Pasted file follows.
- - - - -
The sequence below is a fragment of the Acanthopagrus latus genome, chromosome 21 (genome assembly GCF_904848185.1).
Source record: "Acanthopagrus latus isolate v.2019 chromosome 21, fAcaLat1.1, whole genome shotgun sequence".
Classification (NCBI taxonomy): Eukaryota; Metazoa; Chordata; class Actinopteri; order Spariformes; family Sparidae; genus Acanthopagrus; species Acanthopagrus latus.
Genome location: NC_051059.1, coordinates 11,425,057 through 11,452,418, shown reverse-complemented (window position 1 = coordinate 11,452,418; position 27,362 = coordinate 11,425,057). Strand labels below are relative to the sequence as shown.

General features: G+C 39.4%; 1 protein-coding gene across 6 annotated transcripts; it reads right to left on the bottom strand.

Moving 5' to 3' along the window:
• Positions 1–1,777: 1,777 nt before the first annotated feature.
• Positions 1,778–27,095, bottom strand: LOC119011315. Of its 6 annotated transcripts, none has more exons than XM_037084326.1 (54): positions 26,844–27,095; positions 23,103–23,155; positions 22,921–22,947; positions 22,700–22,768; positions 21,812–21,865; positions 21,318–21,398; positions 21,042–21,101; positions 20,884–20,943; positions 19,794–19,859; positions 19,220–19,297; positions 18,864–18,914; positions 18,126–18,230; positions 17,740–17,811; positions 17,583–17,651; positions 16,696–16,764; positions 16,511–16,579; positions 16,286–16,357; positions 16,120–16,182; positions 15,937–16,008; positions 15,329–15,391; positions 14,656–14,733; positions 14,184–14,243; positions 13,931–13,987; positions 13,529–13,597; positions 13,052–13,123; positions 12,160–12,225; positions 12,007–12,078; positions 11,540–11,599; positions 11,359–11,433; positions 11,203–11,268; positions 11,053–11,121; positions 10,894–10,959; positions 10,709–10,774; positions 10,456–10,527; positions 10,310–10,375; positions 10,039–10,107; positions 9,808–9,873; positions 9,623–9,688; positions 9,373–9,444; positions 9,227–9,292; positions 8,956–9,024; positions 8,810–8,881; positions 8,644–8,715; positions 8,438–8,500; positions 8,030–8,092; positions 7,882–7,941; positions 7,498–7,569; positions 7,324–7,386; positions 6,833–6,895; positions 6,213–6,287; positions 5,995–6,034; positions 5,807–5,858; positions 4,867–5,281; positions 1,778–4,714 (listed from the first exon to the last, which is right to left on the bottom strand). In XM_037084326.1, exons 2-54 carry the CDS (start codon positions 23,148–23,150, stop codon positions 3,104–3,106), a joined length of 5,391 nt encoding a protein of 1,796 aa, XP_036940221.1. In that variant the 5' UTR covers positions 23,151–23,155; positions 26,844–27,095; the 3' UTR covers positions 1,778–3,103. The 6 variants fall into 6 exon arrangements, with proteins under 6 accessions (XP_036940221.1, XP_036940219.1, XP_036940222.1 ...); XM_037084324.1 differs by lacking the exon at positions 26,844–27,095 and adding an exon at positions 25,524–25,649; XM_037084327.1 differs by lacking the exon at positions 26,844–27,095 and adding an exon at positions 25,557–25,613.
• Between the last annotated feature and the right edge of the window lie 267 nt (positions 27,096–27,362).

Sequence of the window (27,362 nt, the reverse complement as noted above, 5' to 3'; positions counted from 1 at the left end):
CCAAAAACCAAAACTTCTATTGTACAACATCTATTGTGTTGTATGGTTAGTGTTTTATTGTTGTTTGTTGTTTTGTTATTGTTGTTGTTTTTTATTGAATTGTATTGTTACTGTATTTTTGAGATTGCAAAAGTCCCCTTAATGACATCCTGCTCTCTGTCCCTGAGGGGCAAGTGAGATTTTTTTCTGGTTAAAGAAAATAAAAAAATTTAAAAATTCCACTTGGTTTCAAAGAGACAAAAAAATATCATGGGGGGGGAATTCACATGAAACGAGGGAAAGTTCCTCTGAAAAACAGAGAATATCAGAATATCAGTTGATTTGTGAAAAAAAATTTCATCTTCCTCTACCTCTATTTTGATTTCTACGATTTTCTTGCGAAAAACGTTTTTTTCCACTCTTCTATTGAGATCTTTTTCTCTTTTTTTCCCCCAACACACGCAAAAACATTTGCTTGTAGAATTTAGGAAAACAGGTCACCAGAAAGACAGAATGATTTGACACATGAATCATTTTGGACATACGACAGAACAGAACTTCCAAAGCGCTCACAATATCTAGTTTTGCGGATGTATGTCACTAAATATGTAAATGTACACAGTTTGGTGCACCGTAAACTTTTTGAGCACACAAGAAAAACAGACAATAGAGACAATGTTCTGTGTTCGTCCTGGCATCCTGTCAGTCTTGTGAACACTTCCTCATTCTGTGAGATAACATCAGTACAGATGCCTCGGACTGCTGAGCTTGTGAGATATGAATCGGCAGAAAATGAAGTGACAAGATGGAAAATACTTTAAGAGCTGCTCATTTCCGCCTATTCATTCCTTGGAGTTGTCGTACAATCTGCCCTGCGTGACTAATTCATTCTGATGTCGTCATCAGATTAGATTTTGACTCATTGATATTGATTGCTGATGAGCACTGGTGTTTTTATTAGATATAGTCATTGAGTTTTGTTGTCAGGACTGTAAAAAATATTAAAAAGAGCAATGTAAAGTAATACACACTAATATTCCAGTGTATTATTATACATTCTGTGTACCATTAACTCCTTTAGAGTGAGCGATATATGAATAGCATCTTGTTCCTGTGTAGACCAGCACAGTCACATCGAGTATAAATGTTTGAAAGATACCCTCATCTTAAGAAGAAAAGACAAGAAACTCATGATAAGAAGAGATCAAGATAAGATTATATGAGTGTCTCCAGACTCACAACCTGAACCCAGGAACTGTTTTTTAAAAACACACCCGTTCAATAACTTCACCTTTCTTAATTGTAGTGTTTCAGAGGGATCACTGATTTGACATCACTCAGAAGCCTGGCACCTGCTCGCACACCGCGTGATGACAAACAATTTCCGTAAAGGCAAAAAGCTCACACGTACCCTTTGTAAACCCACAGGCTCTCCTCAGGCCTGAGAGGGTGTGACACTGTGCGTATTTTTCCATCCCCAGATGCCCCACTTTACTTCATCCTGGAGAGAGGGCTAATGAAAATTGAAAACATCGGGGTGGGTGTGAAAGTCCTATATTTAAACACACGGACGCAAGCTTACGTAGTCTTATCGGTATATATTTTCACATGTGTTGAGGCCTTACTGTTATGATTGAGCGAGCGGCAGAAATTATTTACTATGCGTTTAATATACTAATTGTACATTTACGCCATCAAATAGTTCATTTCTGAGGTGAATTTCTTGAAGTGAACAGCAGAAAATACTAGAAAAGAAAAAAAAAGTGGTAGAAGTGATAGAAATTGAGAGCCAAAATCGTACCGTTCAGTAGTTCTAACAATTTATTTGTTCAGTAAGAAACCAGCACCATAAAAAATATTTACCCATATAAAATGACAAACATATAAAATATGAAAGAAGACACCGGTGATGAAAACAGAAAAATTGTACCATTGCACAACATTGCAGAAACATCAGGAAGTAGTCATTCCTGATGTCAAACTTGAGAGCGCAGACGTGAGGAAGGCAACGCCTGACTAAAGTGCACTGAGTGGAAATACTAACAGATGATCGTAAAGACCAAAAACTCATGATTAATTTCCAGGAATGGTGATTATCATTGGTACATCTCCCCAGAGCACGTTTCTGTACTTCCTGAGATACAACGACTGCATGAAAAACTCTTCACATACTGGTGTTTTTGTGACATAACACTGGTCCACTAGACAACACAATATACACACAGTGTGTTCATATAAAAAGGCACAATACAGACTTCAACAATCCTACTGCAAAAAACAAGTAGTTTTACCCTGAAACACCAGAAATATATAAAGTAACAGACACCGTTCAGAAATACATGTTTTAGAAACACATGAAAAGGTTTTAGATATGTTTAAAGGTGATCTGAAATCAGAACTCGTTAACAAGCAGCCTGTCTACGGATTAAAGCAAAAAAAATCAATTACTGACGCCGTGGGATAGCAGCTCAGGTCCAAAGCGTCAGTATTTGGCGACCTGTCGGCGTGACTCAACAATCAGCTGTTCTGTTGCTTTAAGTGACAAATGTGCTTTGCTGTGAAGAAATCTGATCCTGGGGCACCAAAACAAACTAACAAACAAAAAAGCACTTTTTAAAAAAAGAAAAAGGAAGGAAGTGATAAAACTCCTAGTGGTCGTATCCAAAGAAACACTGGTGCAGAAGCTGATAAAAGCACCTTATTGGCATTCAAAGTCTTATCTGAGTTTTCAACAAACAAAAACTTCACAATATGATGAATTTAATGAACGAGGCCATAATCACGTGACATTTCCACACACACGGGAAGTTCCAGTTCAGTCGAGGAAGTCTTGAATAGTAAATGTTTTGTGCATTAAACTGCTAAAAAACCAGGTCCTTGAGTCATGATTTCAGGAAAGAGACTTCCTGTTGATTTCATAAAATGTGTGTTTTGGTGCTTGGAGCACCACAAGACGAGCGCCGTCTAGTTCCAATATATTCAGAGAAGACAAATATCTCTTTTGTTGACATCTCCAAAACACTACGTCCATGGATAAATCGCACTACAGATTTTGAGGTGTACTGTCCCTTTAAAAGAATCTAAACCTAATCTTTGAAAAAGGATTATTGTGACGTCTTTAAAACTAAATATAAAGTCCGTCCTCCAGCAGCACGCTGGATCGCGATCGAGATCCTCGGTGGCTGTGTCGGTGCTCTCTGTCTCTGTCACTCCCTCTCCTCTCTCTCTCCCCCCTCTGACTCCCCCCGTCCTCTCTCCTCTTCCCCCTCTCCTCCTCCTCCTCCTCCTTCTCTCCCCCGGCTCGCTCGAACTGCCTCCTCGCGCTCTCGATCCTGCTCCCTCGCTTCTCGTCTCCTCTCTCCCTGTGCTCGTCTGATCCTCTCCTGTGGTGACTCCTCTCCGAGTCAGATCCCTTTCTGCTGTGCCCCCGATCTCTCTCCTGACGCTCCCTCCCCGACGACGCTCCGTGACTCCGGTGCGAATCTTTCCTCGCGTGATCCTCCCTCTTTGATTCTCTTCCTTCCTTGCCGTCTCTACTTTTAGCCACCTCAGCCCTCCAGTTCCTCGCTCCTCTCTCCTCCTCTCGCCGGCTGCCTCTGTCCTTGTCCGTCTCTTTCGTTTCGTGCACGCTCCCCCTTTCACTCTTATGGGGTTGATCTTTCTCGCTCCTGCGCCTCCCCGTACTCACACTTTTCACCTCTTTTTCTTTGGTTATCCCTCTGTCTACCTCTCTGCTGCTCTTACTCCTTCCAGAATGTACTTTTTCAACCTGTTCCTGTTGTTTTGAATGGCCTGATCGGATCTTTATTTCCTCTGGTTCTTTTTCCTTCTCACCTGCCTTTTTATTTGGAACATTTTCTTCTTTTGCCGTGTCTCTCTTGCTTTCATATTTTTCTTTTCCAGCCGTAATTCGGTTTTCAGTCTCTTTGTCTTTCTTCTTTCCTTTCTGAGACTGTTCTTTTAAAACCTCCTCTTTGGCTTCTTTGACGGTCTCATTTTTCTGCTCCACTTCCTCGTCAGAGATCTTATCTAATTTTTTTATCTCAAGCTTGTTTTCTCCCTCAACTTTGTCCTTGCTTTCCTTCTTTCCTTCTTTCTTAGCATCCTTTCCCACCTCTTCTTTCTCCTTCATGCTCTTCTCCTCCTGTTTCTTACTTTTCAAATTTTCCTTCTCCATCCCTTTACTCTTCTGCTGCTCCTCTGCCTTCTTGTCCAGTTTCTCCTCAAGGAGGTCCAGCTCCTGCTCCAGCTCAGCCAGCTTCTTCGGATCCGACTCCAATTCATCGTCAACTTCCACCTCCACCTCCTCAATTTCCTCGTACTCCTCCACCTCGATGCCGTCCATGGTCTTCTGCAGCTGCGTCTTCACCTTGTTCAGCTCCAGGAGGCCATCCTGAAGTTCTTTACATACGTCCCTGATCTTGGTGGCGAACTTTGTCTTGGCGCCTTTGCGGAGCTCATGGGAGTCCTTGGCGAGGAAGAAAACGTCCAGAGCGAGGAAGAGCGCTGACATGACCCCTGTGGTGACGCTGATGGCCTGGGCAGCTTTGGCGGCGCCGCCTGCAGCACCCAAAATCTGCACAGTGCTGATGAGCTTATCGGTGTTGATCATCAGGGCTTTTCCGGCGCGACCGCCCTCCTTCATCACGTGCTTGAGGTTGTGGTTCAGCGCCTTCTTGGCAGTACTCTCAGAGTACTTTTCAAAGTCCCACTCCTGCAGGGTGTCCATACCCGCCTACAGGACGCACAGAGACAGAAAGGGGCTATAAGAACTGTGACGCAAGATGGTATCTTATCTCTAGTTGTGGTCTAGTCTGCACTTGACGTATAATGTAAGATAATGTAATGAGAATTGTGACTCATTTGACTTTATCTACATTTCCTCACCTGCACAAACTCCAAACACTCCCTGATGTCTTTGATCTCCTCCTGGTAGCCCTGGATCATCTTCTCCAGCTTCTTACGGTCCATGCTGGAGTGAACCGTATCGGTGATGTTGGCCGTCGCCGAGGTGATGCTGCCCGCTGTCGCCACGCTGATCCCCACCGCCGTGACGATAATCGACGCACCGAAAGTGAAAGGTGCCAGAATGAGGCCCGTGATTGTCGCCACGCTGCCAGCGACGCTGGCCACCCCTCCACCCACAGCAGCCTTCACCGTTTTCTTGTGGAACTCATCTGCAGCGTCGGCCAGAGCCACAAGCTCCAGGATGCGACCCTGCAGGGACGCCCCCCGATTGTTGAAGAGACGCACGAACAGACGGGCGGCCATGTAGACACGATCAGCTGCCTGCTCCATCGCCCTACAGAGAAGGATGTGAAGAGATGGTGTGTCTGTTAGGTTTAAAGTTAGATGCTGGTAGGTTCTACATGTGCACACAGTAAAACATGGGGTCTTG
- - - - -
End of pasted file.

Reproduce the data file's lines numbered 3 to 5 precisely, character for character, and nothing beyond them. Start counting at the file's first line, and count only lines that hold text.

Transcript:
Classification (NCBI taxonomy): Eukaryota; Metazoa; Chordata; class Actinopteri; order Spariformes; family Sparidae; genus Acanthopagrus; species Acanthopagrus latus.
Genome location: NC_051059.1, coordinates 11,425,057 through 11,452,418, shown reverse-complemented (window position 1 = coordinate 11,452,418; position 27,362 = coordinate 11,425,057). Strand labels below are relative to the sequence as shown.

General features: G+C 39.4%; 1 protein-coding gene across 6 annotated transcripts; it reads right to left on the bottom strand.